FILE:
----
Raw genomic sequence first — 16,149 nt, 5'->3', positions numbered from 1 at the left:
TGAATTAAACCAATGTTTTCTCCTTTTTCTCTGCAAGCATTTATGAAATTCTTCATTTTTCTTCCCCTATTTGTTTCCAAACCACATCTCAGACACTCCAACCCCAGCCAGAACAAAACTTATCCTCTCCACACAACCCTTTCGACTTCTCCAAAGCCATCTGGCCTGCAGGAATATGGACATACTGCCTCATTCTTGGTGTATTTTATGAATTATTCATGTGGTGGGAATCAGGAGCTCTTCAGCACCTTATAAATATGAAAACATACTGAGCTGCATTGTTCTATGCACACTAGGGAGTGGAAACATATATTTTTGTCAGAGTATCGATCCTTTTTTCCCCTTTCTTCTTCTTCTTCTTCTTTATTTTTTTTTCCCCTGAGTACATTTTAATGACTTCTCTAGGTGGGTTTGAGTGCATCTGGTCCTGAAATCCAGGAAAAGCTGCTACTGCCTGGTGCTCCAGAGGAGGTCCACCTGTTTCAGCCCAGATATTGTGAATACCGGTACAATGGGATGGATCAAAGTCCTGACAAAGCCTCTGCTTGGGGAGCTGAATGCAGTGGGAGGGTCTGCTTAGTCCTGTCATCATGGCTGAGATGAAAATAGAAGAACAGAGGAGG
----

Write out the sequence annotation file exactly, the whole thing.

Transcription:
Raw genomic sequence first — 16,149 nt, 5'->3', positions numbered from 1 at the left:
TGAATTAAACCAATGTTTTCTCCTTTTTCTCTGCAAGCATTTATGAAATTCTTCATTTTTCTTCCCCTATTTGTTTCCAAACCACATCTCAGACACTCCAACCCCAGCCAGAACAAAACTTATCCTCTCCACACAACCCTTTCGACTTCTCCAAAGCCATCTGGCCTGCAGGAATATGGACATACTGCCTCATTCTTGGTGTATTTTATGAATTATTCATGTGGTGGGAATCAGGAGCTCTTCAGCACCTTATAAATATGAAAACATACTGAGCTGCATTGTTCTATGCACACTAGGGAGTGGAAACATATATTTTTGTCAGAGTATCGATCCTTTTTTCCCCTTTCTTCTTCTTCTTCTTCTTTATTTTTTTTTCCCCTGAGTACATTTTAATGACTTCTCTAGGTGGGTTTGAGTGCATCTGGTCCTGAAATCCAGGAAAAGCTGCTACTGCCTGGTGCTCCAGAGGAGGTCCACCTGTTTCAGCCCAGATATTGTGAATACCGGTACAATGGGATGGATCAAAGTCCTGACAAAGCCTCTGCTTGGGGAGCTGAATGCAGTGGGAGGGTCTGCTTAGTCCTGTCATCATGGCTGAGATGAAAATAGAAGAACAGAGGAGG